1.   The crimes occurred on March 7, 2015. On June 30, 2015, a Fulton County grand jury indicted Williams for malice murder (Count 1), felony murder (Count 2), aggravated assault (Count 3), and possession of a firearm during the commission of a felony (Count 4). At a jury trial held in August 2016, Williams was found guilty of Counts 2 through 4. The jury found Williams not guilty of Count 1. The trial court sentenced Williams to serve life in prison on Count 2 and five years in prison on Count 4, to be served consecutively with Count 2. Count 3 merged with Count 2 as a matter of law. On August 19, 2016, Williams filed a motion for new trial, which he amended through appellate counsel in November 2018. Following a hearing, the trial court denied the motion, as amended, on January 11, 2021. Williams timely filed a notice of appeal on January 25, 2021, which he amended on June 22, 2021. The case was docketed to this Court's August 2022 term and was submitted for a decision on the briefs.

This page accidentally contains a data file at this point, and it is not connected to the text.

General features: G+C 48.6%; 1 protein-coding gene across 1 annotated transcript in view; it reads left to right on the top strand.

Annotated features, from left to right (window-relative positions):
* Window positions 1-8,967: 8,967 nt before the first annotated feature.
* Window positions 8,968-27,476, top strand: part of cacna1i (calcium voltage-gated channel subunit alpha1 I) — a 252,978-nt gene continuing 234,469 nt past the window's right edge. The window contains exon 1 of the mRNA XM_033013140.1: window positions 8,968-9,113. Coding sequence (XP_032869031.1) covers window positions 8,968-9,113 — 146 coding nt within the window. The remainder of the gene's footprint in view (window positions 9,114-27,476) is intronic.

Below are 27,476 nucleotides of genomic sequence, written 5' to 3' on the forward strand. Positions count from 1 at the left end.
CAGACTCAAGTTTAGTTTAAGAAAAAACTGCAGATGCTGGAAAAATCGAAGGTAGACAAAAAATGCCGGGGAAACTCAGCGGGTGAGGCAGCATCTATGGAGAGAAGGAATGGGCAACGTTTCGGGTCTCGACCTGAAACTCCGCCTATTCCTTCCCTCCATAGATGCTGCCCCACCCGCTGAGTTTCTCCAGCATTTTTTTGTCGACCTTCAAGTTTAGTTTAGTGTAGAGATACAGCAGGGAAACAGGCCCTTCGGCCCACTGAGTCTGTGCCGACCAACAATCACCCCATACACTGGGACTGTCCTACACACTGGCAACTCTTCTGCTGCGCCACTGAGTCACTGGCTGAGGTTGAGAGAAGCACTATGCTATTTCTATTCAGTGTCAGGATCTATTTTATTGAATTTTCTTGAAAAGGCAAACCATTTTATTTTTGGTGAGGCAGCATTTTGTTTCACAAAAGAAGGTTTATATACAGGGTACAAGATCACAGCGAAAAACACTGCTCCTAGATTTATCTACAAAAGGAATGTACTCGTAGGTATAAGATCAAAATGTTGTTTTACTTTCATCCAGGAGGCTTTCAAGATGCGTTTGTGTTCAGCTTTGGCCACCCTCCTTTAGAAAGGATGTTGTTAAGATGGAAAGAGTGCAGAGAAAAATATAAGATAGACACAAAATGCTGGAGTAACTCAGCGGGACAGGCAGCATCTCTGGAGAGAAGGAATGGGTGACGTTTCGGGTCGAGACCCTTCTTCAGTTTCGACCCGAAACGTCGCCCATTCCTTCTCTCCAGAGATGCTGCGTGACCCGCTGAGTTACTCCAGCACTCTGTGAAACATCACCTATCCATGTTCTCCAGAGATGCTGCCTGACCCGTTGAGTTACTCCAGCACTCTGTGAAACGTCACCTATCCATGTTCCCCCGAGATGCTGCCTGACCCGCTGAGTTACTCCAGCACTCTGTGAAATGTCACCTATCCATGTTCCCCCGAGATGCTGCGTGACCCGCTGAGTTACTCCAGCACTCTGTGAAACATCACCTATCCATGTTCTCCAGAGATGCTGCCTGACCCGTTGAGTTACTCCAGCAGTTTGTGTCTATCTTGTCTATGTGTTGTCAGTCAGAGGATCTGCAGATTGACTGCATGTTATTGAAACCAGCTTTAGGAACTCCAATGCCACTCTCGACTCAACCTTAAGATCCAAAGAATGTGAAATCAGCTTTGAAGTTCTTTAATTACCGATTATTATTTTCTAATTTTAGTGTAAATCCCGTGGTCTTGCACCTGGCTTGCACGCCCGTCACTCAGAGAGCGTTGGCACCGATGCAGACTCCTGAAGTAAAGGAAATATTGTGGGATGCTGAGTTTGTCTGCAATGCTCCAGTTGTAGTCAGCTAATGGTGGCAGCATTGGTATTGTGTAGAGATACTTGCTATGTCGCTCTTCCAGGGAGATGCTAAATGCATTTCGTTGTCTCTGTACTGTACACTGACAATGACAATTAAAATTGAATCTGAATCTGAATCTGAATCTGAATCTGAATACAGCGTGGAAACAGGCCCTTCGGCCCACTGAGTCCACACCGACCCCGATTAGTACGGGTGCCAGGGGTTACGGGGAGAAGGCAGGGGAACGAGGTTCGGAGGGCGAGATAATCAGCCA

2.   Because this case requires an assessment of whether certain assumed errors by the trial court were harmless, we lay out the evidence in detail and not only in the light most favorable to the jury's verdicts. See Strong v. State, 309 Ga. 295, 295 (1) n.2, 845 S.E.2d 653 (2020).

3.   The friend's name does not appear in the record, and he was not identified at trial.

4.   On March 8, 2015, law enforcement officials released to the media a short clip of the surveillance video depicting the perpetrator in hopes of obtaining leads as to the perpetrator and received multiple tips naming Williams as a suspect.